“I’m definitely happy for him. We talk a lot. We both feel like we made the right decision for both of us. We’re just happy the way things turned out.”

Does Ross, who talks to Jones on the phone every week, think about what could have been had both come to UW?

“I think about that a little bit,” he said, “but not too much.”

He leaves that debate for the rest of us.

They are two different type of players as well. Jones is a left-hand-shooting forward who works inside the lane, although he also is a perimeter scoring threat. Ross is a premium perimeter guy, although the coaching staff wants him to attack the basket more.

Jones, who has started all 15 games for the 12-3 Wildcats, is second on the team in scoring (17.2) by one-tenth of a point, second in rebounding (9.2) and first in blocked shots (1.8). He leads the team in foul shots (100), because of his aggressiveness inside, but is just eighth in FT percentage (62.0).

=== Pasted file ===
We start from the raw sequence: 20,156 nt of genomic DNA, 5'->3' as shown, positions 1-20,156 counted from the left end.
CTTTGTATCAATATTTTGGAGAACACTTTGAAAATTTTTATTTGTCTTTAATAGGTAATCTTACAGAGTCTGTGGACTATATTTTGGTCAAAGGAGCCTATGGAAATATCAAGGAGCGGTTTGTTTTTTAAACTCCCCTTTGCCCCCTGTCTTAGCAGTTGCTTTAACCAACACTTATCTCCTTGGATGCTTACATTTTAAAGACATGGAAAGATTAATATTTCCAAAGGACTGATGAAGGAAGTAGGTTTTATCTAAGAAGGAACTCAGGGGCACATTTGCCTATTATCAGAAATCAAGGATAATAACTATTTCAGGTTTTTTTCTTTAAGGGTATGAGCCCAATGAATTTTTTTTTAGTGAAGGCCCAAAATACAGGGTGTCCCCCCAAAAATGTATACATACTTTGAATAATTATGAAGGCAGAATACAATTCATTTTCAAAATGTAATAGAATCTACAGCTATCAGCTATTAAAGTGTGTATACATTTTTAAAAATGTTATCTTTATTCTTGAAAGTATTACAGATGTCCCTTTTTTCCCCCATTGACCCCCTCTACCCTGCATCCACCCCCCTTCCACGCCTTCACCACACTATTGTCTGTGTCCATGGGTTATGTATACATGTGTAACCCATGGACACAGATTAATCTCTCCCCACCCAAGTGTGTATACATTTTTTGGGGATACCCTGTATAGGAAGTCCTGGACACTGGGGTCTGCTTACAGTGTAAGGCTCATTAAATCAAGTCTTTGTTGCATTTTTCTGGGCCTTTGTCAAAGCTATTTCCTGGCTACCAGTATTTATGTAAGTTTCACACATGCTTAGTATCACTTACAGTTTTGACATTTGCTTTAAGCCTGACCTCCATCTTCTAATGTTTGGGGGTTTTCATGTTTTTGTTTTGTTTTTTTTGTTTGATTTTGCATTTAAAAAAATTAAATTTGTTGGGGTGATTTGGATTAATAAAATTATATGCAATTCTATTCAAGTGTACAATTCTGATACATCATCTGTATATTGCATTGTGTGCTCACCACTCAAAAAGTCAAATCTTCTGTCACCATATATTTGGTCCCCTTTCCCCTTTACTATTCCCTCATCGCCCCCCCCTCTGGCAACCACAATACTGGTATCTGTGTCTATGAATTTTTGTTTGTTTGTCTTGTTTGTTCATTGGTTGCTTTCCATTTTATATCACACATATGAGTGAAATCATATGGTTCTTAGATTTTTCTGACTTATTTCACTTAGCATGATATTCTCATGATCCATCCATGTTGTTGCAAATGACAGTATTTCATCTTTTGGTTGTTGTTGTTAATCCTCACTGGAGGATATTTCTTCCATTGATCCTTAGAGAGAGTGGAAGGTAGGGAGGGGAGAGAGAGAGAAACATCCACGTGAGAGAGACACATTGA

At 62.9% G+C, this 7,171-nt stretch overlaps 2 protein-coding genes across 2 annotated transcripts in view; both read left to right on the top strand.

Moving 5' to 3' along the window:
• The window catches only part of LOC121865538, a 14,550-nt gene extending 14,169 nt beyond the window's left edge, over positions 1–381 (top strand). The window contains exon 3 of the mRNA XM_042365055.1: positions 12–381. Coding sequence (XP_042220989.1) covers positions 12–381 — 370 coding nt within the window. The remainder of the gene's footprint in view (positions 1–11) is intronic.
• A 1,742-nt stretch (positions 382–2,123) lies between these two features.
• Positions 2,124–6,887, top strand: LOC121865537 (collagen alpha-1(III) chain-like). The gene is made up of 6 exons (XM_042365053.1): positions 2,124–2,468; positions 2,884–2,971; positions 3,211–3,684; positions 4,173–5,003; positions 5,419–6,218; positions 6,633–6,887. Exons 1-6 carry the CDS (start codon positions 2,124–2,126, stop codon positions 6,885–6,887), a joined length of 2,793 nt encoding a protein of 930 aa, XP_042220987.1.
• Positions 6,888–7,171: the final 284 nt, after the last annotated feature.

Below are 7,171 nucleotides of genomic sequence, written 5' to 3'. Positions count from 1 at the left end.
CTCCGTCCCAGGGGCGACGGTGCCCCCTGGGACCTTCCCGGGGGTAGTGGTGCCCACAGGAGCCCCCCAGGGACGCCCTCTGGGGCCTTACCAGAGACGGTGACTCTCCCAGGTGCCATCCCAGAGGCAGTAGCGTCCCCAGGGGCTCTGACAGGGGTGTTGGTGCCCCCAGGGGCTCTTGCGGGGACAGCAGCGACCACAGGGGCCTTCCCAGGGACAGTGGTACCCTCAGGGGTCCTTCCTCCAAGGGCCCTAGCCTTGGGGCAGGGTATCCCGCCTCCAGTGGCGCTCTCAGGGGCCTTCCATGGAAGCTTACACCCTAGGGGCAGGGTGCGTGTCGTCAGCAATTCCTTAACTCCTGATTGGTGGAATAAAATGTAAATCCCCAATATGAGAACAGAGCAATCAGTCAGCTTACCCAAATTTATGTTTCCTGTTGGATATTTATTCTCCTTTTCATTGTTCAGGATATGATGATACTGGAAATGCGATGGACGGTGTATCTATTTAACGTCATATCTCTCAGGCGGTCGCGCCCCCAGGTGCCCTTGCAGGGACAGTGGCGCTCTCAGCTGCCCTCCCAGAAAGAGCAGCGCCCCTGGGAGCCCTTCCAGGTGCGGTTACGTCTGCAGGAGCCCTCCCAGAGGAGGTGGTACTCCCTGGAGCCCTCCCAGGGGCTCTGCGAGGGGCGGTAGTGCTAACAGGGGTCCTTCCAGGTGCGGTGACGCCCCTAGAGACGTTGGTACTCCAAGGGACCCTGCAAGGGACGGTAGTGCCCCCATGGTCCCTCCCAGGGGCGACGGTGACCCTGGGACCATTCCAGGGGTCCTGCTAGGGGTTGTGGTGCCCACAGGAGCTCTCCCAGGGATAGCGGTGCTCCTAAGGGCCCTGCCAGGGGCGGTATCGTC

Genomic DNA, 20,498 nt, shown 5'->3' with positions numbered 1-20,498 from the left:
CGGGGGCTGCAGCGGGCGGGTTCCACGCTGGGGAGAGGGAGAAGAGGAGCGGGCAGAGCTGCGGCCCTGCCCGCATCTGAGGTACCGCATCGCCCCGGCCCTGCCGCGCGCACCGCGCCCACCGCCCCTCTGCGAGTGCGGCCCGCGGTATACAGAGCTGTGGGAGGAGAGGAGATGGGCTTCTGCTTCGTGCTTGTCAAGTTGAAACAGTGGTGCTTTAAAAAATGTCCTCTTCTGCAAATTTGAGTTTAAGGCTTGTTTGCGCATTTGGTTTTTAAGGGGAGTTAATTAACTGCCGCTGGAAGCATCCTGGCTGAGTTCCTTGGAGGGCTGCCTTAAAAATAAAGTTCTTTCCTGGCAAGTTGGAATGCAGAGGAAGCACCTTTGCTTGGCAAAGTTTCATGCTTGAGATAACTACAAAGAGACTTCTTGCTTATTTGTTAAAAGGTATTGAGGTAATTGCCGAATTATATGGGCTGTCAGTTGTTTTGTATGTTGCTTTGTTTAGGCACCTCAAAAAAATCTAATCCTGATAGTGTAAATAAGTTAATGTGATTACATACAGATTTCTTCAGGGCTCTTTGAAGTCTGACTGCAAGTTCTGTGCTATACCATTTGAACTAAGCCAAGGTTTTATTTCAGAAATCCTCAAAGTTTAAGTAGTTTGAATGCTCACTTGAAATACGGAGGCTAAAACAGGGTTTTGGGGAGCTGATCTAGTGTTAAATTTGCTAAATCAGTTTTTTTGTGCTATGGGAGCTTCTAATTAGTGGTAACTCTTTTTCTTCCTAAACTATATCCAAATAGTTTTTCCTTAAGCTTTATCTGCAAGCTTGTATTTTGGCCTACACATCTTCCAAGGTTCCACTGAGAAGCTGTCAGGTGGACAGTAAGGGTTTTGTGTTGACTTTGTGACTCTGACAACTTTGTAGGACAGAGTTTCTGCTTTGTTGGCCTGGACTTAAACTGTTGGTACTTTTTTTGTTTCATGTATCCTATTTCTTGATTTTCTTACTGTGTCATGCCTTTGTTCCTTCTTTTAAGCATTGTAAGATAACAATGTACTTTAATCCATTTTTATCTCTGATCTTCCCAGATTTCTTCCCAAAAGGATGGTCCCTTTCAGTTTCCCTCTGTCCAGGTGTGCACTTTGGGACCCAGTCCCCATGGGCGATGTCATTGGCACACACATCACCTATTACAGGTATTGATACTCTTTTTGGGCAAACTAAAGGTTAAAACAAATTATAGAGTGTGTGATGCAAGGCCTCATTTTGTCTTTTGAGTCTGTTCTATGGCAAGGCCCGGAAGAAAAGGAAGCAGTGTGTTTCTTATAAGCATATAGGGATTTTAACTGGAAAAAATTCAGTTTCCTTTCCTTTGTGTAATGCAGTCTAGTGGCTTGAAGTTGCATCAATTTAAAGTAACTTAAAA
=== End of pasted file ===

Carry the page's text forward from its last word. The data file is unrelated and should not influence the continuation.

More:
Jones has led his team seven times in scoring with a high of 29 against Oklahoma. He had 17 rebounds and four blocks, both season highs, in the Wildcats 74-67 victory over the Huskies Nov. 23 in the Maui Invitational.

But in perhaps UK’s biggest game, Dec. 4 against North Carolina, Jones scored a season-low nine points, shooting 3-of-17, and fouled out with 3:04 left. Kentucky lost, 75-73.

Ross, as a bench player, is averaging just 14.7 minutes and 8.3 points per game for the 12-3 Huskies. He hasn’t had the extended minutes to establish a reliable pattern. He is a better three-point shooter (37.3 percent) than Jones but the coaching staff wants him to take the ball inside more.

“They’re telling me to use more pump fakes,” Ross said, “to try to get to the basket more and get to the free-throw line. If a man is contesting my shot or running at me, I need to pump fake.”